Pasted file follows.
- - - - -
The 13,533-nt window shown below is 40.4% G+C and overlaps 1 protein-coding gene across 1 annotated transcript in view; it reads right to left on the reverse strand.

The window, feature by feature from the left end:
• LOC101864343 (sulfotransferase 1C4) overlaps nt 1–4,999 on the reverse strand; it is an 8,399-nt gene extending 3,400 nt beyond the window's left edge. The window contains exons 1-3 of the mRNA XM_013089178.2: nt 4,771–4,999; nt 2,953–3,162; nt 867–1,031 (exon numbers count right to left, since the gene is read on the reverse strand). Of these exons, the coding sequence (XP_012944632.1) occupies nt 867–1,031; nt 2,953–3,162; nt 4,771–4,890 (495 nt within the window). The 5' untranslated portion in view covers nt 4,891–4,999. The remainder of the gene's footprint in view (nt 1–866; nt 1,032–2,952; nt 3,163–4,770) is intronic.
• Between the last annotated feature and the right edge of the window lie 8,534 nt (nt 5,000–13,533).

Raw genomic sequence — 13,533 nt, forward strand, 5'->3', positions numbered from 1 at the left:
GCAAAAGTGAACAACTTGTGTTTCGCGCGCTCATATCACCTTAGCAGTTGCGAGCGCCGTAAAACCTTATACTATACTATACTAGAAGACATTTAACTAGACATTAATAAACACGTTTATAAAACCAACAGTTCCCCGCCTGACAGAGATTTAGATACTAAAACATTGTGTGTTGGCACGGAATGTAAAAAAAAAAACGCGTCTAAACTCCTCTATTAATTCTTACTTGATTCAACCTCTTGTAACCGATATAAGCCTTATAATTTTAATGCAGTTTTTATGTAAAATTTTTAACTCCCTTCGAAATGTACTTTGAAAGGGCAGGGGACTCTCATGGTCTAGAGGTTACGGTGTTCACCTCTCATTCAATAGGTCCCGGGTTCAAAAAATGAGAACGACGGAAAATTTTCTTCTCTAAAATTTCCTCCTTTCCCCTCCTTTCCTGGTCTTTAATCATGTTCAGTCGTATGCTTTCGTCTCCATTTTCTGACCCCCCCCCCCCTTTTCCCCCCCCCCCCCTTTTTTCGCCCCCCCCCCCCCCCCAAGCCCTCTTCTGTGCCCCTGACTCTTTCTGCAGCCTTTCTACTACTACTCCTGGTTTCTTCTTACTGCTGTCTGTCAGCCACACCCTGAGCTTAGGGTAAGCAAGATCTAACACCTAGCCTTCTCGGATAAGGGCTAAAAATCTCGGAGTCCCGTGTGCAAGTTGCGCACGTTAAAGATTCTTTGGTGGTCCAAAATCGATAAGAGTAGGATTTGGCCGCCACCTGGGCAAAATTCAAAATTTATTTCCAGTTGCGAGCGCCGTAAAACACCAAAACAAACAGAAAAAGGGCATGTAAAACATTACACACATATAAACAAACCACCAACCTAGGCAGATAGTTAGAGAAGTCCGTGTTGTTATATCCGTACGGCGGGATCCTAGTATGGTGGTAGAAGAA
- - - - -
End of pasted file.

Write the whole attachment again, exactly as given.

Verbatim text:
The 13,533-nt window shown below is 40.4% G+C and overlaps 1 protein-coding gene across 1 annotated transcript in view; it reads right to left on the reverse strand.

The window, feature by feature from the left end:
• LOC101864343 (sulfotransferase 1C4) overlaps nt 1–4,999 on the reverse strand; it is an 8,399-nt gene extending 3,400 nt beyond the window's left edge. The window contains exons 1-3 of the mRNA XM_013089178.2: nt 4,771–4,999; nt 2,953–3,162; nt 867–1,031 (exon numbers count right to left, since the gene is read on the reverse strand). Of these exons, the coding sequence (XP_012944632.1) occupies nt 867–1,031; nt 2,953–3,162; nt 4,771–4,890 (495 nt within the window). The 5' untranslated portion in view covers nt 4,891–4,999. The remainder of the gene's footprint in view (nt 1–866; nt 1,032–2,952; nt 3,163–4,770) is intronic.
• Between the last annotated feature and the right edge of the window lie 8,534 nt (nt 5,000–13,533).

Raw genomic sequence — 13,533 nt, forward strand, 5'->3', positions numbered from 1 at the left:
GCAAAAGTGAACAACTTGTGTTTCGCGCGCTCATATCACCTTAGCAGTTGCGAGCGCCGTAAAACCTTATACTATACTATACTAGAAGACATTTAACTAGACATTAATAAACACGTTTATAAAACCAACAGTTCCCCGCCTGACAGAGATTTAGATACTAAAACATTGTGTGTTGGCACGGAATGTAAAAAAAAAAACGCGTCTAAACTCCTCTATTAATTCTTACTTGATTCAACCTCTTGTAACCGATATAAGCCTTATAATTTTAATGCAGTTTTTATGTAAAATTTTTAACTCCCTTCGAAATGTACTTTGAAAGGGCAGGGGACTCTCATGGTCTAGAGGTTACGGTGTTCACCTCTCATTCAATAGGTCCCGGGTTCAAAAAATGAGAACGACGGAAAATTTTCTTCTCTAAAATTTCCTCCTTTCCCCTCCTTTCCTGGTCTTTAATCATGTTCAGTCGTATGCTTTCGTCTCCATTTTCTGACCCCCCCCCCCCTTTTCCCCCCCCCCCCCTTTTTTCGCCCCCCCCCCCCCCCCAAGCCCTCTTCTGTGCCCCTGACTCTTTCTGCAGCCTTTCTACTACTACTCCTGGTTTCTTCTTACTGCTGTCTGTCAGCCACACCCTGAGCTTAGGGTAAGCAAGATCTAACACCTAGCCTTCTCGGATAAGGGCTAAAAATCTCGGAGTCCCGTGTGCAAGTTGCGCACGTTAAAGATTCTTTGGTGGTCCAAAATCGATAAGAGTAGGATTTGGCCGCCACCTGGGCAAAATTCAAAATTTATTTCCAGTTGCGAGCGCCGTAAAACACCAAAACAAACAGAAAAAGGGCATGTAAAACATTACACACATATAAACAAACCACCAACCTAGGCAGATAGTTAGAGAAGTCCGTGTTGTTATATCCGTACGGCGGGATCCTAGTATGGTGGTAGAAGAA